Monday, 14 March 2016

The shredded paper box: my version of the haybox

Hayboxes were used extensively during the second world war to try and reduce the amount of energy used in cooking, but they had already been in use for a long time before that. The original haybox was essentially a wooden box with a lid and containing hay or straw as the insulating material. The pan containing the food was brought to boiling point and then put into the haybox for several hours or overnight. The food would then cook in the residual heat. It is perfect for stews, soups or anything that benefits from long, slow cooking. A pressure cooker would cook the food just as well and save on energy but I find that the flavours don't develop in the same way as when slow cooked.

I built my first version of the haybox about 4 years ago and based it on materials that we already had in the house and which were by-products of us working from home - cardboard boxes and shredded paper. My first simple construction was a large cardboard box filled with shredded paper. It was OK but not brilliant. I worked on improving the insulation in various ways and now seem to have a design that is energy efficient with components that can be replaced or cleaned as and when needed.

This is how the current shredded paper box is built.

The container is simply a large cardboard box with a second layer of cardboard placed inside. I found it impossible to find a second cardboard box that fitted easily, yet snugly, inside the first so I cut up the cardboard boxes we already had to line the first, and held the pieces in place with parcel tape.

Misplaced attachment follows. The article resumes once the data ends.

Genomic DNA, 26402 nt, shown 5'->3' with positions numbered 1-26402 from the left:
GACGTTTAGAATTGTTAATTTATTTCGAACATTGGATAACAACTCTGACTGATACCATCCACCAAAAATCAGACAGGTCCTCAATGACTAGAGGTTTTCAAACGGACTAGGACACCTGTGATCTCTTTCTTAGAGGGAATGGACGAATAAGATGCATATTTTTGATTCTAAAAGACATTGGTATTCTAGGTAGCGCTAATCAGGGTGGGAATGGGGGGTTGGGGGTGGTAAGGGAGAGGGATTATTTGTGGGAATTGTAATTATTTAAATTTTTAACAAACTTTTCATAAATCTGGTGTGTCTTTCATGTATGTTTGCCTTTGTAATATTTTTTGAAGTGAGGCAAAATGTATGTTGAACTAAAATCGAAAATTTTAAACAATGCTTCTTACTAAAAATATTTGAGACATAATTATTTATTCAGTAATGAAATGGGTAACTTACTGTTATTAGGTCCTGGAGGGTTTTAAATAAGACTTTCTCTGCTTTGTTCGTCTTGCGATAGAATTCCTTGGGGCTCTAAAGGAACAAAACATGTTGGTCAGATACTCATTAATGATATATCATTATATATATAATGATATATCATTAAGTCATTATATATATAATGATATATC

Ideally, the cardboard should be corrugated as this provides an extra layer of insulation. If that is not available an intermediate layer of bubblewrap would do.

The second step is to place a couple of layers of bubblewrap inside the box and, again, keep that in place with parcel tape.

Then fill the box with plenty of shredded paper. As we both work from home and are always having to shred work and confidential documents we have a steady supply of the stuff. After several "cooks" it does start to get a bit manky from the steam that escapes from the pan, but the paper is easy enough to replace. The old paper is added to the compost heap. You could use straw or hay if you want, or even loose packing chips. The latter, though, are sometime not biodegradable, which makes them difficult to recycle and bad news for landfill.

Prepare your food and start off your dish in a pan on the cooker as usual. When it is bubbling away nicely take it off the hob and bury it in the shredded paper.

For the lid I use an old feather pillow. Piling more shredded paper on top is too messy and, even if contained in something, it is not as good an insulated lid as the pillow.I found that it is best to use a waterproof pillow protector to stop the steam and smells from the simmering food getting through to the pillow itself. Otherwise you will be washing the pillow every few weeks to get rid of the pong and keep everything hygienic. Been there, done that!

Leave the casserole for several hours or overnight without peaking. You'll lose a lot of the heat if you do and you might let in undesirable micro-organisms that could thrive in the lowered temperature and contaminate the food.

A bonus with this method of cooking is that there is no need to keep an eye on the pan to make sure it doesn't dry out or start to burn. So, once it is in the box, you can go off and do something else.

Although some steam does escape from the pan most of it stays put. I found that the first few meat stews i made in the box had a lot of liquid left in them, which I either ladled off for soup or thickened with cornflour or chickpea flour. But reduce the amount you initially add to the pan by too much and the food is not completely covered by the liquid and does not cook through properly. With experience you get to know roughly how much liquid, if any, needs to be added.

I use the box for all sorts of meat and vegetarian casseroles, and thick soups and usually make enough for several meals. Once the pan is out of the box I bring it back to the boil and cook the food for a few minutes. I take out what I need for that day and the rest goes into airtight containers for the fridge and consumption later in the week.  Easy to use, re-uses materials lying around the house and office, energy saving and labour saving. A winner all round. 

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